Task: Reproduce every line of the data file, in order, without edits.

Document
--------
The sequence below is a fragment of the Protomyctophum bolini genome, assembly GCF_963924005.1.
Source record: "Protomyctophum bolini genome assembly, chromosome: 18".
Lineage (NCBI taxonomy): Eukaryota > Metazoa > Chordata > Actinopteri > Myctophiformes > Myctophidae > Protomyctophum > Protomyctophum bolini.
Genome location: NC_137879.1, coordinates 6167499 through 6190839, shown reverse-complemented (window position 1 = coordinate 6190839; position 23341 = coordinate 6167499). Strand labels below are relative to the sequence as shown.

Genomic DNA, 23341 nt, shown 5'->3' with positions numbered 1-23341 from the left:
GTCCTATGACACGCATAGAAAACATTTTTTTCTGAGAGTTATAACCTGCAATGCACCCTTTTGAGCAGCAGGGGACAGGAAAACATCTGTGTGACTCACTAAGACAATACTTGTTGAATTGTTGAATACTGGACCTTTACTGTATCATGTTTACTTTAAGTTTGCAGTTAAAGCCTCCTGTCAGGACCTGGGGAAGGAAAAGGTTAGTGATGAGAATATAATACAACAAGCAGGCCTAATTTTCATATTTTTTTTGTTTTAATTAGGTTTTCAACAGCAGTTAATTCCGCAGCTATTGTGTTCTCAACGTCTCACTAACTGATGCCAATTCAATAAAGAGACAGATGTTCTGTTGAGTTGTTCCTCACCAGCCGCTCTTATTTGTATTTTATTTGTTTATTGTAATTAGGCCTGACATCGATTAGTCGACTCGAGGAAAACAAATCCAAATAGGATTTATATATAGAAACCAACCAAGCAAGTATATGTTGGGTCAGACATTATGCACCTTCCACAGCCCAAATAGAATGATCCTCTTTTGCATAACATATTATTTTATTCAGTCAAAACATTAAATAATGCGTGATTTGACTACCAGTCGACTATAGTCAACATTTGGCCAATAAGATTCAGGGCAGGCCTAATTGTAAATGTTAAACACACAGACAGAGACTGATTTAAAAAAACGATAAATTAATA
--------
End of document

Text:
The sequence below is a fragment of the Protomyctophum bolini genome, assembly GCF_963924005.1.
Source record: "Protomyctophum bolini genome assembly, chromosome: 18".
Lineage (NCBI taxonomy): Eukaryota > Metazoa > Chordata > Actinopteri > Myctophiformes > Myctophidae > Protomyctophum > Protomyctophum bolini.
Genome location: NC_137879.1, coordinates 6167499 through 6190839, shown reverse-complemented (window position 1 = coordinate 6190839; position 23341 = coordinate 6167499). Strand labels below are relative to the sequence as shown.

Genomic DNA, 23341 nt, shown 5'->3' with positions numbered 1-23341 from the left:
GTCCTATGACACGCATAGAAAACATTTTTTTCTGAGAGTTATAACCTGCAATGCACCCTTTTGAGCAGCAGGGGACAGGAAAACATCTGTGTGACTCACTAAGACAATACTTGTTGAATTGTTGAATACTGGACCTTTACTGTATCATGTTTACTTTAAGTTTGCAGTTAAAGCCTCCTGTCAGGACCTGGGGAAGGAAAAGGTTAGTGATGAGAATATAATACAACAAGCAGGCCTAATTTTCATATTTTTTTTGTTTTAATTAGGTTTTCAACAGCAGTTAATTCCGCAGCTATTGTGTTCTCAACGTCTCACTAACTGATGCCAATTCAATAAAGAGACAGATGTTCTGTTGAGTTGTTCCTCACCAGCCGCTCTTATTTGTATTTTATTTGTTTATTGTAATTAGGCCTGACATCGATTAGTCGACTCGAGGAAAACAAATCCAAATAGGATTTATATATAGAAACCAACCAAGCAAGTATATGTTGGGTCAGACATTATGCACCTTCCACAGCCCAAATAGAATGATCCTCTTTTGCATAACATATTATTTTATTCAGTCAAAACATTAAATAATGCGTGATTTGACTACCAGTCGACTATAGTCAACATTTGGCCAATAAGATTCAGGGCAGGCCTAATTGTAAATGTTAAACACACAGACAGAGACTGATTTAAAAAAACGATAAATTAATA